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ERIC Number: ED523254
Record Type: Non-Journal
Publication Date: 2010
Pages: 172
Abstractor: As Provided
ISBN: ISBN-978-1-1243-2860-7
Morphological Decomposition in Arabic: Dissociation of Form and Semantic Effects
Qasem, Mousa
ProQuest LLC, Ph.D. Dissertation, Michigan State University
Traditional theories of Semitic morphology hold that two abstract morphemic units, the root (e.g., "k-t-b") and the word pattern (e.g., "-i-aa-"), are the basis for word formation (e.g., "kitaab" [book]). Previous lexical processing studies in Hebrew and Arabic have confirmed the independent morphemic status of these two units, and the root in particular, whose existence was disputed under word-based theories. To further this line of investigation, the current study asks: (1) Is root priming in Arabic caused by form and semantic overlap or is it independent of these two factors? (2) Does the Arabic lexicon impose linearity constraints on the root consonants? (3) Does higher proficiency in a second language (English) have any consequences for lexical organization and processing in the first language (Arabic) of bilingual speakers? In addressing these research questions (RQs), a masked priming experiment was designed using a within-target design. To get at RQ1, the priming effects between same- root word pairs with both decreased semantic and form overlap were compared to the priming between orthographic minimal pairs. With respect to positional coding constraints (RQ2), this study included transposed-letter (TL) existing words. RQ3 was investigated by comparing lexical processing in native speakers of Arabic who are highly proficient in English to processing in near monolingual speakers of Arabic. Results show that for near monolingual speakers of Arabic, there were significant priming effects between same-root words and no orthographic or TL priming effects. In contrast, native speakers of Arabic with high proficiency in English show numerical priming in the TL condition and no priming in the root condition. The results of the monolinguals are consistent with the morpheme-based/ decompositional view of Semitic morphology. On the other hand, the results of the bilinguals extend previous research on the effects of the second language on the first to the domain of lexical processing. The implications of these results are discussed. [The dissertation citations contained here are published with the permission of ProQuest LLC. Further reproduction is prohibited without permission. Copies of dissertations may be obtained by Telephone (800) 1-800-521-0600. Web page:]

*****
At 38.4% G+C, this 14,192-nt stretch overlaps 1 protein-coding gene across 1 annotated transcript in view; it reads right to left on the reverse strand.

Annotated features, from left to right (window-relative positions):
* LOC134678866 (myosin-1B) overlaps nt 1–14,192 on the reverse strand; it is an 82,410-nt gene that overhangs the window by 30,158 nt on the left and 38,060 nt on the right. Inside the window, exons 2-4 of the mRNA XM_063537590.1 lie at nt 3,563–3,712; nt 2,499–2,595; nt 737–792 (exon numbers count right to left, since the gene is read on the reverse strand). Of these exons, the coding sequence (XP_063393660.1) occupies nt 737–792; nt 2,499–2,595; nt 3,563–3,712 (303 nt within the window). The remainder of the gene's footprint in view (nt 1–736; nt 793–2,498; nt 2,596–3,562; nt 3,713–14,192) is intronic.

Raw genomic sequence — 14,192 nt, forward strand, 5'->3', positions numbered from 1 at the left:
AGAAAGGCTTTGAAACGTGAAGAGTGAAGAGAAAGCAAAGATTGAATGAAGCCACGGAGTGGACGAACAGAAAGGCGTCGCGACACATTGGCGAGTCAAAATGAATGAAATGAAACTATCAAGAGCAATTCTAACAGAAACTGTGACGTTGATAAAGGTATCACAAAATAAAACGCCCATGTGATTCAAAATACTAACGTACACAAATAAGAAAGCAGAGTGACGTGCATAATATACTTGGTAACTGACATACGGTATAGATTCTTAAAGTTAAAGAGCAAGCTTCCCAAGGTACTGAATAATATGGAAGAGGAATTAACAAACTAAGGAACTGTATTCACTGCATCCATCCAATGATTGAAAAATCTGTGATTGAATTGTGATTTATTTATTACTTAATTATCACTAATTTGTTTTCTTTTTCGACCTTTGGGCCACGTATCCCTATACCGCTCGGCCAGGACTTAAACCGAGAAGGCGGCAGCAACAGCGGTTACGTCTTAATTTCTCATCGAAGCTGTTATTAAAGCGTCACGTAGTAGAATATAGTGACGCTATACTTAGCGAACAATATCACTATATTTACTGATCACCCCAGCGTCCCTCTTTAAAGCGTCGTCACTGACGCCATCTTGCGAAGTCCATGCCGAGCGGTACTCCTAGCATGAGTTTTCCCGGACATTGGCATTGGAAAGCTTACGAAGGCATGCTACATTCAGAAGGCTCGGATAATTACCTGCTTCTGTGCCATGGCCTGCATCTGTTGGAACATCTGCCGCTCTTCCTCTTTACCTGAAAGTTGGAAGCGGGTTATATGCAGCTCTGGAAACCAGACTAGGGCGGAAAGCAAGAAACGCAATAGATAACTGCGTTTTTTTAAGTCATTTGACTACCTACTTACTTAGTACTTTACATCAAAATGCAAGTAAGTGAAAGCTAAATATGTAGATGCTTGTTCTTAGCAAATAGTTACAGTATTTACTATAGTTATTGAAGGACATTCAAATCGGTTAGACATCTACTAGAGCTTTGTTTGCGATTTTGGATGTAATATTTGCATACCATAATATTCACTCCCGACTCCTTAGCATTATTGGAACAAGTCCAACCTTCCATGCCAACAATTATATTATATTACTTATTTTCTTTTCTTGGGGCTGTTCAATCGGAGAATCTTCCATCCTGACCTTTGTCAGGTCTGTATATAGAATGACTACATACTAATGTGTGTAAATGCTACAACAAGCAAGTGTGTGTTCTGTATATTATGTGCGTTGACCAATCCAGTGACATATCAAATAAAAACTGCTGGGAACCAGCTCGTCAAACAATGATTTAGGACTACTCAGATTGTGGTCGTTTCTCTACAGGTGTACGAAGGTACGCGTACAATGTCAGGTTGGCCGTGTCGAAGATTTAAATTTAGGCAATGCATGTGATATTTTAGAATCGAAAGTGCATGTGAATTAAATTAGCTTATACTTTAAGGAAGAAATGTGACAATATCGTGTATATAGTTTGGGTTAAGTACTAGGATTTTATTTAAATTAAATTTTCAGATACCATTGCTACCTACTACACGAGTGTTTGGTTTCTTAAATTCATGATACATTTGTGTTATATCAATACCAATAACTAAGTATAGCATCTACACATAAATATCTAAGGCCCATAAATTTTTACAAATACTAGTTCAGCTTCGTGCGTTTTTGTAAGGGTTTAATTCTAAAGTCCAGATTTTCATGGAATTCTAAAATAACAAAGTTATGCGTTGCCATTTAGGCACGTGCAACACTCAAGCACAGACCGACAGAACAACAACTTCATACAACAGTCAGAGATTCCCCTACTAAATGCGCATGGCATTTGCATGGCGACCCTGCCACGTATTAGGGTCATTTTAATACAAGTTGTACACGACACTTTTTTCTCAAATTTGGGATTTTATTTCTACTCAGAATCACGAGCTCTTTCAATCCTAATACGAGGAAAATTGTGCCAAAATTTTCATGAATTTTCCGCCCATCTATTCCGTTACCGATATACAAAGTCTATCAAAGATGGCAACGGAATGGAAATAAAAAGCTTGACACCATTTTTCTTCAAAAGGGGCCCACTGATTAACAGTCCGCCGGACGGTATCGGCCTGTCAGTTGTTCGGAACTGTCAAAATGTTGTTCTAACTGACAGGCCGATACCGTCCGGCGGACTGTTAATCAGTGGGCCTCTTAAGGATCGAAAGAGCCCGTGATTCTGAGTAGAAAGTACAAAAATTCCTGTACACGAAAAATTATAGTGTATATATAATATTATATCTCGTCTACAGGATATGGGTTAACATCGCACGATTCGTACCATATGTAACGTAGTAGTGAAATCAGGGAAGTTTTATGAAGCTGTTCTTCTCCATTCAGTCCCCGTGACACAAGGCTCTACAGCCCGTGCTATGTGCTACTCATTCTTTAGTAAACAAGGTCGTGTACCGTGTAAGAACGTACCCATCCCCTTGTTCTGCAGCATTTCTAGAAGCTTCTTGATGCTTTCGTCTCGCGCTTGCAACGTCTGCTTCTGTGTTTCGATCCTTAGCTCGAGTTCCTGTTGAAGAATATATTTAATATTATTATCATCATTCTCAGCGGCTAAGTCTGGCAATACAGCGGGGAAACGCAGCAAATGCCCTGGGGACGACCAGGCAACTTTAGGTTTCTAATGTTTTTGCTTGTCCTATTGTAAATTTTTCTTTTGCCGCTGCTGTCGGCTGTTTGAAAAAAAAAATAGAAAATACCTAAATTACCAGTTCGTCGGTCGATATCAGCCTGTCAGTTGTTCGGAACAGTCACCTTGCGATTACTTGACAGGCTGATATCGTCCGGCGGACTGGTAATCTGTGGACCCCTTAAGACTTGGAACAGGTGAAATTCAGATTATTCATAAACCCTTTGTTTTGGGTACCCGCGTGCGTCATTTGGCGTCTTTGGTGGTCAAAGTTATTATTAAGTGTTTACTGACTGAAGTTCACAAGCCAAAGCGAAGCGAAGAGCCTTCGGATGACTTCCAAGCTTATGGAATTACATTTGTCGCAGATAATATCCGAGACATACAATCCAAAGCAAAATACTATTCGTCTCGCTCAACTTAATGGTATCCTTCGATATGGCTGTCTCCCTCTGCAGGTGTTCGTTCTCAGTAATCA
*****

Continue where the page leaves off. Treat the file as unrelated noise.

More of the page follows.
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Publication Type: Dissertations/Theses - Doctoral Dissertations
Education Level: N/A
Audience: N/A
Language: English
Sponsor: N/A
Authoring Institution: N/A